But despite loving her, her Mother was far from perfect, and when her older brother starting bringing drugs home, Mother, rather then stopping it, joined in. Due to the Meth addiction of her Mother young Alana found herself on the streets for the first time at age 16. Her Mother would go on and off drugs for the next few years. Brandon would join the Navy and spend two years on a submarine before being discharged and coming back to Indiana. 

Alanna went on to fall in love with a boy named Josh. Josh had special needs but kept a job at Indiana Beach being a stunt double for their shows. When Alanna was able to help her Mother sober up for the first time in a long time things looked like they were going pretty good. Her Mother was sober, she wasn't on the streets, Brandon was home and Josh's job brought in a few bucks so they had some money.

But things changed fast, her older Brother was still caught up in the drug scene and one night, a deal went the worst way a deal can go and Alanna's Mother was murdered by a local drug dealer. A short time later, Indiana Beach shut it's doors and the trio of Alanna, fiance Josh and adopted brother Brandon, banded together on the streets. 

The only shelter that they were near in Indiana was a Men's shelter, that meant that if the nights were freezing Alanna had no place to go. "No one will give you a job in Indiana if you are homeless." Alanna states as she recalls there time back home. "Police do nothing but harass you, and if it's freezing, well, too bad."

Josh's Father told them that he planned to move to a small town outside of Denver in May, and he was getting a large piece of property, and they were welcome to 2 acres if they wanted. It was more than anything they had in Indiana so they somehow got a vehicle they hoped would get them to Denver and hit the rode. They were wrong, the vehicle never made it, but with rides and help they did. 

Now they just have to wait until May, but things have been very different for them in Denver. "There is a clinic that sees us for free and helps get me my asthma medication. There is a local church that helps us with food. The police stop to make sure we are okay, and if it's below freezing they help us get to somewhere with shelter so we don't freeze. And best of all there is a daily work place that will help get us temporary work," Alanna says.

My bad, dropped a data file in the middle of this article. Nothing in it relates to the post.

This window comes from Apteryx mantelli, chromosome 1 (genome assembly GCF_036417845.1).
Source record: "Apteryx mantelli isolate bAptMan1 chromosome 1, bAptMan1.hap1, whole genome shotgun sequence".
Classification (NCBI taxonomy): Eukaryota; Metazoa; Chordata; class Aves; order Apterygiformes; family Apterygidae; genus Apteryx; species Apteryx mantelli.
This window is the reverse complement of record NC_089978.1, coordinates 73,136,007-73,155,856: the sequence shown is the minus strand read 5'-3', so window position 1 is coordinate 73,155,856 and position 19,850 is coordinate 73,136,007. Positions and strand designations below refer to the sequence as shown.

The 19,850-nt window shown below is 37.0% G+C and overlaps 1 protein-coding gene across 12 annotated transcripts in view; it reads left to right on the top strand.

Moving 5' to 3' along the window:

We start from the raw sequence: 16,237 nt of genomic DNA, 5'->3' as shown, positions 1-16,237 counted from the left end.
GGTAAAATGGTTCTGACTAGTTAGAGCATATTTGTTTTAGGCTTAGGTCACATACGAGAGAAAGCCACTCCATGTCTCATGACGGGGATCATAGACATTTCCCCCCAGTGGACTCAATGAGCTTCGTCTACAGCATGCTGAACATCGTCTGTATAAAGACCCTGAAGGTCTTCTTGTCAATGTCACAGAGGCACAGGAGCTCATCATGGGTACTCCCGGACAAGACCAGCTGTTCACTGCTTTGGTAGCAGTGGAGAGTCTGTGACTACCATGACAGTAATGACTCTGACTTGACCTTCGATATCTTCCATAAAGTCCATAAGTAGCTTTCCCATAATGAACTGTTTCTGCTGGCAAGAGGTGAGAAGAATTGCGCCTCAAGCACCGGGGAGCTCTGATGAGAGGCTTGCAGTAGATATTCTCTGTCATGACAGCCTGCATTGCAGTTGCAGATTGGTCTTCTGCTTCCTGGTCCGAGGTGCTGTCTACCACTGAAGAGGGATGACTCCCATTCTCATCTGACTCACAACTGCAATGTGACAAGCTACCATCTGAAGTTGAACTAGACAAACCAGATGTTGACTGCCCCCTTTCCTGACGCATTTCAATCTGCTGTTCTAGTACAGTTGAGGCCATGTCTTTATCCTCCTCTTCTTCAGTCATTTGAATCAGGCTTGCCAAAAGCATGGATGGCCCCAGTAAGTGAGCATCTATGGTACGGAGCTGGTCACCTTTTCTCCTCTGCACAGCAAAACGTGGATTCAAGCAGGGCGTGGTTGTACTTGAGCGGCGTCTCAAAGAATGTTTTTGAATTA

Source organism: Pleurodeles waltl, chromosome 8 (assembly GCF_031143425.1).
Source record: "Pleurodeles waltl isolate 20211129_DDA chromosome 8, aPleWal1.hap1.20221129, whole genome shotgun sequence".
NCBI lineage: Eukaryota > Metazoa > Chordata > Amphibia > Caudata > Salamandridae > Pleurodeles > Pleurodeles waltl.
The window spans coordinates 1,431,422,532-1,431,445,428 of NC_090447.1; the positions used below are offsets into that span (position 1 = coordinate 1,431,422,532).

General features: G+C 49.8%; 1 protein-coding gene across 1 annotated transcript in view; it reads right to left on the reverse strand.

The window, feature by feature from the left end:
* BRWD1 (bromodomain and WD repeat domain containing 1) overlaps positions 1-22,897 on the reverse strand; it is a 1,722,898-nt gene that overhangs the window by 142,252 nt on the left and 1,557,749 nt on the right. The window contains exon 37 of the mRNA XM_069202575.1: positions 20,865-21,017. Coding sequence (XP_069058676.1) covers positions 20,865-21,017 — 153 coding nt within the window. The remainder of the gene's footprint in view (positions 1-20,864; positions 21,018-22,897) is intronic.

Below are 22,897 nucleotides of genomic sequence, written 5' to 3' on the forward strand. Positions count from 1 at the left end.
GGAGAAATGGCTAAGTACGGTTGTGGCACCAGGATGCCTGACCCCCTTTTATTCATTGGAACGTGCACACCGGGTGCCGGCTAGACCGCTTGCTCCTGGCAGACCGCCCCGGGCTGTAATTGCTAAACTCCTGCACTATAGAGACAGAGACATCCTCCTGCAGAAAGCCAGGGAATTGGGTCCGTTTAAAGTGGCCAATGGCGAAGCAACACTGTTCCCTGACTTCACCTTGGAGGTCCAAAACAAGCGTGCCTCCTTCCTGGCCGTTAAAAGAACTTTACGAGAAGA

Brandon pipes up. "I have had two places offer me a job once I get my ID which should come in the mail in a few days."

I, knowing that addresses can be hard for homeless ask, "Where are they sending your ID's?"

"A local charity gave me a box to use as an address."

"They are way more helpful here. When we told the guy that Josh had special needs, rather than look at us like, too bad, he said, 'no problem' and helped him fill out the application right then and there. It was totally different experience," Alanna adds.

This experience, oddly enough, reminded me of two statues.

The Colossus at Rhodes was a statue of the Greek God Helios. At over 100 feet it was the largest statue of the Ancient world. It was erected to show Rhodes power after they had a victory over Cypress. 
The Colossus of Rhodes: Ancient Greek Mega Statue

In 1883 the United States was in the middle of a Depression. They too hoped to erect a large statue. They needed to raise funds to build a platform on which to place a statue of a beautiful women that had been given to them by the French in honor of their friendship. A young poet, Emma Lazarus wrote a sonnet that was to be auctioned off to raise funds for the pedestal.  

In the end, the statue was to be similar in size to the Colossus at Rhodes, and it would undoubtedly be compared to it. But would the comparison be fare. Lazarus knew that unlike the Colossus at Rhodes, which was erected to show power over others, this statue was a symbol of strength through friendship, love and charity.

To make this clear she penned the immortal words, a portion of which were placed and still sit at the base of that statue today:

Not like the brazen giant of Greek fame,
With conquering limbs astride from land to land;

Here at our sea-washed, sunset gates shall stand
A mighty woman with a torch, whose flame
Is the imprisoned lightning, and her name
Mother of Exiles. From her beacon-hand
Glows world-wide welcome; her mild eyes command
The air-bridged harbor that twin cities frame.
"Keep, ancient lands, your storied pomp!" cries she
With silent lips. "Give me your tired, your poor,
Your huddled masses yearning to breathe free,
The wretched refuse of your teeming shore.
Send these, the homeless, tempest-tost to me,
I lift my lamp beside the golden door!"

In a depression, when we were struggling to take care of ourselves she knew where Americas power truly would come from. Not from showing how great we are or only accepting the worlds best and brightest it would be from showing that we were open and prepared to receive the lowest of low. Those who needed help. She was not blind that they would come with baggage, struggles and needs. But She knew that we had something to offer, something that would make them and us better.

A portion of those words still sits at the base of the Statue she helped raise the funds to erect, the Statue of Liberty.

I do not know all the reasons it didn't work out in Indiana for this group who has had so much of worlds adversities laid at their feet. But when I hear about their experience in Denver, it reminds me that what makes our country great is not just men and women who have pulled themselves up from poverty, but men and women who have pulled, loved and helped others along as well.

If you enjoyed this please enjoy another one of my homeless articles: Getting Behind the Wheel